'As always we are interested if the right opportunity presents itself, however, as a principle we do not speculate on names or comment on rumors,' Maersk spokesman Michael Storgaard told American Shipper.
And major European carriers have been increasing their stakes in the Europe/South America East Coast trade in recent weeks. That trade, another key one for CSAV, is a place where capacity is actually growing while it stagnates or shrinks in the major east-west trades.
CMA CGM told American Shipper in December it has no plans to take over CSAV nor is it considering any.
'We have always cooperated smoothly with CSAV on the Europe to South America West Coast trade, but as the world's third (largest) container carrier, it was only natural that we keep growing on this trade by becoming a vessel provider instead of being only slot charterer,' CMA CGM spokeswoman Claire Michel said. 'We will now be deploying two container vessels, thus increasing our allocation on this fast-expanding market. This is another major step in the group's continued development in South America as a whole, and on the West Coast in particular.'
But activity is taking place all over South America.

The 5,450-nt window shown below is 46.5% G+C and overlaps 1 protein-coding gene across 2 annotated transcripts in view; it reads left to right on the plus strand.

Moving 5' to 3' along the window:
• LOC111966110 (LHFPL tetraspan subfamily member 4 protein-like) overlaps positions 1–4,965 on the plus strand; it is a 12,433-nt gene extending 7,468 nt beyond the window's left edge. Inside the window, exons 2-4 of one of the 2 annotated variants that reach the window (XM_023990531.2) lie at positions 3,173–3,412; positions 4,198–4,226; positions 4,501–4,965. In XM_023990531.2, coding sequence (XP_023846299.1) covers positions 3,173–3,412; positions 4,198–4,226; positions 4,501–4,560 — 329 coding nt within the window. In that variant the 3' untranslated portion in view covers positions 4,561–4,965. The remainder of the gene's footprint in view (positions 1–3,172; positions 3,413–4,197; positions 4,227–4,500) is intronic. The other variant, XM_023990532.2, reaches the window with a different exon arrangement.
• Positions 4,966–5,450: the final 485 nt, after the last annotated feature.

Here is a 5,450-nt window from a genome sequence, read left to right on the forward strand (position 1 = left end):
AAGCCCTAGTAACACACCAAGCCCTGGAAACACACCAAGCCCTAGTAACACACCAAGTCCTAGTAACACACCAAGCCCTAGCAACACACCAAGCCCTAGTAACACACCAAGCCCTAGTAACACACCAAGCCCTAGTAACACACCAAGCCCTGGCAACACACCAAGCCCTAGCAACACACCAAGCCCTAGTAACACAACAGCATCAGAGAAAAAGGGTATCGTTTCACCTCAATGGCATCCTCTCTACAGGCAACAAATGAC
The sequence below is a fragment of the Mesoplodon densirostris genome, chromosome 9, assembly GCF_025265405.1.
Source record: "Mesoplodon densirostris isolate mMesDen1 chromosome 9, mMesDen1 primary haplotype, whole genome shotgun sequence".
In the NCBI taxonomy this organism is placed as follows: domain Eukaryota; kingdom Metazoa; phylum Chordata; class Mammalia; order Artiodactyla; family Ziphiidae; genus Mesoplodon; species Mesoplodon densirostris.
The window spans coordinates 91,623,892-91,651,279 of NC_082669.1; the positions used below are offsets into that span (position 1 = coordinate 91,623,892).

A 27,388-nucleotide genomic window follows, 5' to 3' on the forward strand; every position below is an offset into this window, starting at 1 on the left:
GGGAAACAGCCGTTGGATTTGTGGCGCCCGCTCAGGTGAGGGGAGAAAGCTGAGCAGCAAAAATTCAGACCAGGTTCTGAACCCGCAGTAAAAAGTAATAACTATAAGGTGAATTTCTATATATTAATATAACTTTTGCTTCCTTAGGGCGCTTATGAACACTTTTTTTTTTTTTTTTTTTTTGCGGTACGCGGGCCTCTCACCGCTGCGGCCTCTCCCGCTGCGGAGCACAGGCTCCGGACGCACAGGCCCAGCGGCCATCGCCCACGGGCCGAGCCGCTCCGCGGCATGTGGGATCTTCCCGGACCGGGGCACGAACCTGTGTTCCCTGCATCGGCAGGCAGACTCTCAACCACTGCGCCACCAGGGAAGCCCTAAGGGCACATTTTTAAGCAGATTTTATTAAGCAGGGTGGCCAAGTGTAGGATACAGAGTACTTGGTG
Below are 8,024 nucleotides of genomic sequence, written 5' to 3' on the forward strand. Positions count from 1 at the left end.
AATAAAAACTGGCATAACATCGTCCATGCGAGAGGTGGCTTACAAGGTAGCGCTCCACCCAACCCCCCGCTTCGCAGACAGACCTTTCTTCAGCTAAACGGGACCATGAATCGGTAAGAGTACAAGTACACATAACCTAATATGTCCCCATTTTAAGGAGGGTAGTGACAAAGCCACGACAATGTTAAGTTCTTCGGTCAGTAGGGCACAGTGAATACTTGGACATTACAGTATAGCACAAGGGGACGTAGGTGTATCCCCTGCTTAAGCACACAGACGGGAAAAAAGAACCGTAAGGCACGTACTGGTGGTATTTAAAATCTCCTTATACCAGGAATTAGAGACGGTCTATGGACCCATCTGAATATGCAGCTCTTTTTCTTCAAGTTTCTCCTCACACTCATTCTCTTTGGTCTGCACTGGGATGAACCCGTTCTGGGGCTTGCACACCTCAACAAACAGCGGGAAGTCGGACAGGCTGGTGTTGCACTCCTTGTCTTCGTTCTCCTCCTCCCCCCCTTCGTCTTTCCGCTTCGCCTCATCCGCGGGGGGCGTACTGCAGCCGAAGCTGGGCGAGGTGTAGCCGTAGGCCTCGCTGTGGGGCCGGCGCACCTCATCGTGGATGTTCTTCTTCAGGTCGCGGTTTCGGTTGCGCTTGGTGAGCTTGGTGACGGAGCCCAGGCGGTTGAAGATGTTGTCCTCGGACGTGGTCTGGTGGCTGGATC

In the fall, Mediterranean Shipping Co. and CMA CGM both launched new services linking Europe to South America's East Coast, moves that seemingly introduced too much capacity for all to survive. On the other hand, the European carriers may be attempting to show just how poorly the new EU regulations on liner shipping will work. The regulations prevent established lines from jointly determining rates and capacity in a Europe-based trade, a right they had before October.
Charter rates plummet
Speaking of charter rates, industry publications have chronicled just how far the container charter market has fallen.
In November, major German ship financier DVB Bank said charter rates fell to the point that owners weren't able to meet their operating costs. Worse, the poor rates could jeopardize the owner's ability to meet debt payments, the bank said.
The Journal of Commerce reported that a 3,500-TEU Panamax vessel earning $25,000 to $30,000 a day in fall 2007 was getting $10,000 to $16,000 since September 2008.
The world's biggest shipping lines are heavily dependent on chartered vessels, with AXS-Alphaliner reporting that Maersk Line charters 45 percent of its capacity, while MSC is at 48 percent and CMA CGM at 69 percent.
With more than 120 vessels in lay up, and more expected over winter, it's hard to see how these rates will rise anytime soon.
Also, the laid up ships could have an effect on cascading. Two years ago, when shipping industry analysts were calculating how carriers would deploy the 10,000-TEU-plus vessels coming online this year and next, they figured that 5,000- to 6,000-TEU vessels would be shifted into secondary trades, like the transatlantic.
But now it seems that the largest vessels, including some new ships, could be laid up, delaying that cascading effect at least for the time being. The result is that the transatlantic is probably right-sized as far as supply and demand for now.